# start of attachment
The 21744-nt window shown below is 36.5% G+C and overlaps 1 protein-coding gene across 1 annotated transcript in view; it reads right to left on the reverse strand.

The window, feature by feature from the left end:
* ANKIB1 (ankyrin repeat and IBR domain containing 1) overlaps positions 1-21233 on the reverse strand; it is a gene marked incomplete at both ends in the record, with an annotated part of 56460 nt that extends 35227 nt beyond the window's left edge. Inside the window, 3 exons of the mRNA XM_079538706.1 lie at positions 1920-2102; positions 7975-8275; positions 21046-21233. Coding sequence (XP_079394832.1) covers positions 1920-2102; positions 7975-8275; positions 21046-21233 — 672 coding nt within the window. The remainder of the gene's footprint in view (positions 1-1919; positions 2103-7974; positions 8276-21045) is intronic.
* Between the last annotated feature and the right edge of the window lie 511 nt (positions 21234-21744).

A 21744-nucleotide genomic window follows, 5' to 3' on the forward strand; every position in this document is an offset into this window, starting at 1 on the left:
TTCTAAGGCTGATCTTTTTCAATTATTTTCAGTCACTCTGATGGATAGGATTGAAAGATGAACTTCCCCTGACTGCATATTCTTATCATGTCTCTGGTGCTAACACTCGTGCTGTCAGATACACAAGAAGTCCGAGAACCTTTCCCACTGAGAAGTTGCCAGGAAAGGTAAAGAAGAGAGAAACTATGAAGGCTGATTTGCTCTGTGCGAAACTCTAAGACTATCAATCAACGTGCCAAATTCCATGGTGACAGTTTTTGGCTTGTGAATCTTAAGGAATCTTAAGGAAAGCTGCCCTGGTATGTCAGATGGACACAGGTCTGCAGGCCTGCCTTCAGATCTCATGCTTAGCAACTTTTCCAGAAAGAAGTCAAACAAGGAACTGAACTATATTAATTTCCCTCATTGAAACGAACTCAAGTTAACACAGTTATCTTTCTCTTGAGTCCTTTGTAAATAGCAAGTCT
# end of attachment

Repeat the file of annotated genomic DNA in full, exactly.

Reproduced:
The 21744-nt window shown below is 36.5% G+C and overlaps 1 protein-coding gene across 1 annotated transcript in view; it reads right to left on the reverse strand.

The window, feature by feature from the left end:
* ANKIB1 (ankyrin repeat and IBR domain containing 1) overlaps positions 1-21233 on the reverse strand; it is a gene marked incomplete at both ends in the record, with an annotated part of 56460 nt that extends 35227 nt beyond the window's left edge. Inside the window, 3 exons of the mRNA XM_079538706.1 lie at positions 1920-2102; positions 7975-8275; positions 21046-21233. Coding sequence (XP_079394832.1) covers positions 1920-2102; positions 7975-8275; positions 21046-21233 — 672 coding nt within the window. The remainder of the gene's footprint in view (positions 1-1919; positions 2103-7974; positions 8276-21045) is intronic.
* Between the last annotated feature and the right edge of the window lie 511 nt (positions 21234-21744).

A 21744-nucleotide genomic window follows, 5' to 3' on the forward strand; every position in this document is an offset into this window, starting at 1 on the left:
TTCTAAGGCTGATCTTTTTCAATTATTTTCAGTCACTCTGATGGATAGGATTGAAAGATGAACTTCCCCTGACTGCATATTCTTATCATGTCTCTGGTGCTAACACTCGTGCTGTCAGATACACAAGAAGTCCGAGAACCTTTCCCACTGAGAAGTTGCCAGGAAAGGTAAAGAAGAGAGAAACTATGAAGGCTGATTTGCTCTGTGCGAAACTCTAAGACTATCAATCAACGTGCCAAATTCCATGGTGACAGTTTTTGGCTTGTGAATCTTAAGGAATCTTAAGGAAAGCTGCCCTGGTATGTCAGATGGACACAGGTCTGCAGGCCTGCCTTCAGATCTCATGCTTAGCAACTTTTCCAGAAAGAAGTCAAACAAGGAACTGAACTATATTAATTTCCCTCATTGAAACGAACTCAAGTTAACACAGTTATCTTTCTCTTGAGTCCTTTGTAAATAGCAAGTCT